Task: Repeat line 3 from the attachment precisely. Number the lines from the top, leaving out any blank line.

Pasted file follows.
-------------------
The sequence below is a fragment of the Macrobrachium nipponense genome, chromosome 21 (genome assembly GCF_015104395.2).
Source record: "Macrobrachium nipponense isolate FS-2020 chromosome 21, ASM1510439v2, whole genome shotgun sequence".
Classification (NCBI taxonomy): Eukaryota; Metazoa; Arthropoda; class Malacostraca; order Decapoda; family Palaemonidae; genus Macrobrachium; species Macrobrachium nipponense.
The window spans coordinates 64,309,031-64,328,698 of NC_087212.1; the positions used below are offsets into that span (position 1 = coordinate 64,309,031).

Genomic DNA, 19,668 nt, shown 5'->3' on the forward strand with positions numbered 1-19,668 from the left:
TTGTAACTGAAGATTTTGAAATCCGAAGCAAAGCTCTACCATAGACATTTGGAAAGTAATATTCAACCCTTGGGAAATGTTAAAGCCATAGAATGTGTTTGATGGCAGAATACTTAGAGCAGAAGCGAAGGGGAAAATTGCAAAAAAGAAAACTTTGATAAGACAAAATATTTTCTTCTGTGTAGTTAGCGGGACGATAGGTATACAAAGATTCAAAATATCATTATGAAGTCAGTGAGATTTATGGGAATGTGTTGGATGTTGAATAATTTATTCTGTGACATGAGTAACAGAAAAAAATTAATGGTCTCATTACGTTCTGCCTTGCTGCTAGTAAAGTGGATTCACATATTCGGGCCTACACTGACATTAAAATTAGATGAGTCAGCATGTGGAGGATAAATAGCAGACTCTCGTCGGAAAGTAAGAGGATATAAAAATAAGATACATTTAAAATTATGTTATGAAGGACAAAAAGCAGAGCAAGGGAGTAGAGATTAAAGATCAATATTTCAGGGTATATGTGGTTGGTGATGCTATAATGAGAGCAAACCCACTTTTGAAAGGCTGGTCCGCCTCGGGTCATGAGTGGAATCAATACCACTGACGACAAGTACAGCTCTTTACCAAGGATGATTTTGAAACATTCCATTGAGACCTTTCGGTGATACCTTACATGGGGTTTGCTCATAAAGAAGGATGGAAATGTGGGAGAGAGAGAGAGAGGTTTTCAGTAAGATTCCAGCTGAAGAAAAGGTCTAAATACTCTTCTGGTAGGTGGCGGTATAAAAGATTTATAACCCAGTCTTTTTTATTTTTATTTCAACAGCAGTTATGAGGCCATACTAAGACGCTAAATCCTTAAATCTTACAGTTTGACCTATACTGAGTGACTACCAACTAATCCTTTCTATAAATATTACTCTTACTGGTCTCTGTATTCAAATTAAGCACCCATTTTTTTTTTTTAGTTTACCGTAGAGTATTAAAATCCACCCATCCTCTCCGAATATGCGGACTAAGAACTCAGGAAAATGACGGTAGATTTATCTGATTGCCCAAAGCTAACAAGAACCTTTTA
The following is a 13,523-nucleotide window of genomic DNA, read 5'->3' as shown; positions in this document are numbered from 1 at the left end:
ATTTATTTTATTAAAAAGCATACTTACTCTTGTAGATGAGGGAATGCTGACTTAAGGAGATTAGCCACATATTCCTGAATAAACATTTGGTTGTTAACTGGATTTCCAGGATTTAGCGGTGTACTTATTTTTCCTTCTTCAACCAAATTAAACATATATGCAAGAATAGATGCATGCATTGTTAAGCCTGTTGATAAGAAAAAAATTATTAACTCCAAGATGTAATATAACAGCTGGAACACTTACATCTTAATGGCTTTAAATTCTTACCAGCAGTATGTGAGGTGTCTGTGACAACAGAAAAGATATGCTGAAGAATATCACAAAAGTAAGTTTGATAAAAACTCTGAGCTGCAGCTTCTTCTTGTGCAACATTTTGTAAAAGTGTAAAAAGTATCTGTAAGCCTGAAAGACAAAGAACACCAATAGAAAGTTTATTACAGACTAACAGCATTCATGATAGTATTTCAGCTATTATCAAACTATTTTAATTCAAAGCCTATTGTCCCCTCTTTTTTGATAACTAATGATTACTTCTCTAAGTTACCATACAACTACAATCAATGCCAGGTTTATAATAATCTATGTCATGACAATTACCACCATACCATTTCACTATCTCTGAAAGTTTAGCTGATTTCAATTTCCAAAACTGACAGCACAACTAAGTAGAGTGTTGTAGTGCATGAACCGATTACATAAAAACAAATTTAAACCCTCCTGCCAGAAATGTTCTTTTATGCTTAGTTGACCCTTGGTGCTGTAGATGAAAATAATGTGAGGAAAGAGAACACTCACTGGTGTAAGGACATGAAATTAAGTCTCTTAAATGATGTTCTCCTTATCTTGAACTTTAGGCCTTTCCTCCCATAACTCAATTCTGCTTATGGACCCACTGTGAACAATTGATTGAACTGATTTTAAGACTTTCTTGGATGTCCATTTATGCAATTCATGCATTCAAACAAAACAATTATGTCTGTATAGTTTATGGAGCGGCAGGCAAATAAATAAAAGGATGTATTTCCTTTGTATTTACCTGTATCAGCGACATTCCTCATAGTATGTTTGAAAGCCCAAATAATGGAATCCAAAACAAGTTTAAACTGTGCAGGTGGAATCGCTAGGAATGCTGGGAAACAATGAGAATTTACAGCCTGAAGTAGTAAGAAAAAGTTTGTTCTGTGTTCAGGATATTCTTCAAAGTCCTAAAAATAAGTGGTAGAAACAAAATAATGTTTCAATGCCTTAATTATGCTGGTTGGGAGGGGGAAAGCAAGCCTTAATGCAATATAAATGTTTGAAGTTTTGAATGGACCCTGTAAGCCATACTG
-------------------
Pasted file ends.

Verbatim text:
Classification (NCBI taxonomy): Eukaryota; Metazoa; Arthropoda; class Malacostraca; order Decapoda; family Palaemonidae; genus Macrobrachium; species Macrobrachium nipponense.